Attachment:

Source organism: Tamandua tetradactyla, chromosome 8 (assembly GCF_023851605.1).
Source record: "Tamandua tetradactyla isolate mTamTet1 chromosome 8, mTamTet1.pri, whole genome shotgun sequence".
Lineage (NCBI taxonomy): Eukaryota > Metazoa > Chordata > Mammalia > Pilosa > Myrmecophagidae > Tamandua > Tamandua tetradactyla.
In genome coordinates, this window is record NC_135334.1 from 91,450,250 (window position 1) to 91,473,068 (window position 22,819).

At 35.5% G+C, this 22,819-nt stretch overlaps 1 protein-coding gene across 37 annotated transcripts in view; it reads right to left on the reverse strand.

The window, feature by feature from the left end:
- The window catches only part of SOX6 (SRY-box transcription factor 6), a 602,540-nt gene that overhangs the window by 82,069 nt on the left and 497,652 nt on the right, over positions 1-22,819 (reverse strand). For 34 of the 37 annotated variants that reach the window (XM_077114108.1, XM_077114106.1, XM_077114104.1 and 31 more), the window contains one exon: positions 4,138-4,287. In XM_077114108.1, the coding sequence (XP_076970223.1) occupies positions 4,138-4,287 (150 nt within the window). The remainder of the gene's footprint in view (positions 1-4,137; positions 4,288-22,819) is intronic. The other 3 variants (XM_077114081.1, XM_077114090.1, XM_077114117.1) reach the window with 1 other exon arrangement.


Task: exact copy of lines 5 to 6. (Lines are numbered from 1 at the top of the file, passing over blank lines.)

At 35.5% G+C, this 22,819-nt stretch overlaps 1 protein-coding gene across 37 annotated transcripts in view; it reads right to left on the reverse strand.

The window, feature by feature from the left end: